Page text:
39. That’s going to be my son and our alpha bunny when he (son) goes off to college.

  40. I am just not a dog person. My H and kids really own our two dogs, a Westie named Ziggy and an oversized Cairn Terrier (not sure if he’s a mutation or if the breeder scammed us) named Riley. They like to lie around most of the day but they do get in their exercise running around in the back yard a few times a day. Yes, the puppy stage can be a lot of work.

  41. I may have already shared, when my kids are not at home. They text me anything – often just the word “alive” – and I am to respond with a cat picture. I am pretty certain they miss the cats more than the people at home.

  42. We don’t have any pets. DD would love to have a dog. It is the Meme story 1000%. I cant say yes because the other half of Meme’s post is also 1000% correct. I will get stuck taking care of this oh so cute tiny dog that she wants.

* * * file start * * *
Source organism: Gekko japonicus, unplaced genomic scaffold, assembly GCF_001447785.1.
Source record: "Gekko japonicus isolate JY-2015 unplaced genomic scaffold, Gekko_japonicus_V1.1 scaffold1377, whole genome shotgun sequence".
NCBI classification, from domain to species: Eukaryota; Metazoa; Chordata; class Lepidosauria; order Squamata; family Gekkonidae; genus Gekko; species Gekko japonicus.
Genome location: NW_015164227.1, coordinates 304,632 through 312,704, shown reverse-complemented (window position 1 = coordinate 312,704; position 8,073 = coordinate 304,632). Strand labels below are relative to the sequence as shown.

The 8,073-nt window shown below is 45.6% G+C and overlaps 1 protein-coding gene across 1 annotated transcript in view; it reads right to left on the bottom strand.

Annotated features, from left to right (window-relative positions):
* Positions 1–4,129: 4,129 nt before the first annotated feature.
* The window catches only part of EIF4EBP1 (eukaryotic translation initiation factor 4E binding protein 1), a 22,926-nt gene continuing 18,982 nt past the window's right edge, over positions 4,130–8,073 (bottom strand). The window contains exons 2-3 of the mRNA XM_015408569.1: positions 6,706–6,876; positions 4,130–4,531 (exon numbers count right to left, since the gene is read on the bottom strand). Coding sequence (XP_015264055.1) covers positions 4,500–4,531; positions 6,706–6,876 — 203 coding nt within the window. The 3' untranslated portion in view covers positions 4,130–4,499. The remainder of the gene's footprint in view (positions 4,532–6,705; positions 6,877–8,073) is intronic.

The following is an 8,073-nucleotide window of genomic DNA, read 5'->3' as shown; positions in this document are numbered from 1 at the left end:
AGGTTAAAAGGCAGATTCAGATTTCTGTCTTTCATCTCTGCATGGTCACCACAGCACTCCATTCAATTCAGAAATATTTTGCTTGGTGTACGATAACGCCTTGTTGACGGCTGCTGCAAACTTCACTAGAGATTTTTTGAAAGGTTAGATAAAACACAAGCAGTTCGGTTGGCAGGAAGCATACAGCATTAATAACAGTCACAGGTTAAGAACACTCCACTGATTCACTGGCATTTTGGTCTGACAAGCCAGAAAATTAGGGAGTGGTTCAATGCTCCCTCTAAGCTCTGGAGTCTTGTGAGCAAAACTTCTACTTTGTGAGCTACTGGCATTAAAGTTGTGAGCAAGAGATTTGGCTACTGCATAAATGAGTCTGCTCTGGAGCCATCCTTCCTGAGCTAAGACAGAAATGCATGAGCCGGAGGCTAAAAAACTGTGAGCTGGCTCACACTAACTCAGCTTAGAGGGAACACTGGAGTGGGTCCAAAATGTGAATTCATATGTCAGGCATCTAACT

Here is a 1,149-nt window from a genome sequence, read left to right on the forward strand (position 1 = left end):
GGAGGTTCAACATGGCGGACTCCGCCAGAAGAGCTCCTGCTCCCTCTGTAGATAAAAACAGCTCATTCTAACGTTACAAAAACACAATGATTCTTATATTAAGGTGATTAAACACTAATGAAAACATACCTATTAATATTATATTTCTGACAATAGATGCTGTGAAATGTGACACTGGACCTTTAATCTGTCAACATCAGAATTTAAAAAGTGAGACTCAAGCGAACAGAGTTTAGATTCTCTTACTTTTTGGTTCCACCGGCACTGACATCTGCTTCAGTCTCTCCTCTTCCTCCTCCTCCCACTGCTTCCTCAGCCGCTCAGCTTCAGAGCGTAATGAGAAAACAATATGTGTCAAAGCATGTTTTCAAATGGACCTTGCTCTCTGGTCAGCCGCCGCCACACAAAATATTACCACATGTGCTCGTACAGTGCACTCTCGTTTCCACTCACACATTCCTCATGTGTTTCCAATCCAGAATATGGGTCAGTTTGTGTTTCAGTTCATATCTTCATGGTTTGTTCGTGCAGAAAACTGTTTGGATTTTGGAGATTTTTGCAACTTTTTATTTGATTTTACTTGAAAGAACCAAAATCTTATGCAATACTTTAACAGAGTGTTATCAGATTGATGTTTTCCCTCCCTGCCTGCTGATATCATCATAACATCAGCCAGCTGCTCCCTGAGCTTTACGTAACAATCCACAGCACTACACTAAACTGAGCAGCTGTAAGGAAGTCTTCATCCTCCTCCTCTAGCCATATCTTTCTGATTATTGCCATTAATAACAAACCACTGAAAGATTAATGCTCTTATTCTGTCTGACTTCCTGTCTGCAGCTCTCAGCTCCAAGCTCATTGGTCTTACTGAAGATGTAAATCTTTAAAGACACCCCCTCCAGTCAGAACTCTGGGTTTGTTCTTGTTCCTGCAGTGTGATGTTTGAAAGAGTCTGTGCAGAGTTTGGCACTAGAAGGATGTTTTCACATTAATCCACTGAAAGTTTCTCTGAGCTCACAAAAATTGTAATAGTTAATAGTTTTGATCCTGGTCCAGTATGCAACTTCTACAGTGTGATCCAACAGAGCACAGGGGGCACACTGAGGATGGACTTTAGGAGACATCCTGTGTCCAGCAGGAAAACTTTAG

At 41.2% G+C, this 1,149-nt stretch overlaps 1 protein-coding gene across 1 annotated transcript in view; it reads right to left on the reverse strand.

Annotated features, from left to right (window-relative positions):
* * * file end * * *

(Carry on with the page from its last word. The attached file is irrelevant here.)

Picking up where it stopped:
My husband is highly allergic to cats and dogs. We spent a lot of time with our neighbors this summer while the kids were away. His eye completely closed up one time, and he couldn’t stop sneezing at another house. Bottom line, we are not getting a dog even though we do think it would be great for DD because of allergies, work etc.

    So many of our neighbors have dogs, so I’ve learned to like most of them. I’m not a fan of pets. I get it, but I just don’t want the expense, work, clean up or hair.

    She is back home and I’ve already done a lot of laundry. She has exactly 3 weeks until school starts so plenty of time to shop for supplies and enjoy friends. Our school doesn’t release schedules until later this week so it’s difficult to finish school supply shopping since each teacher has slightly different stuff.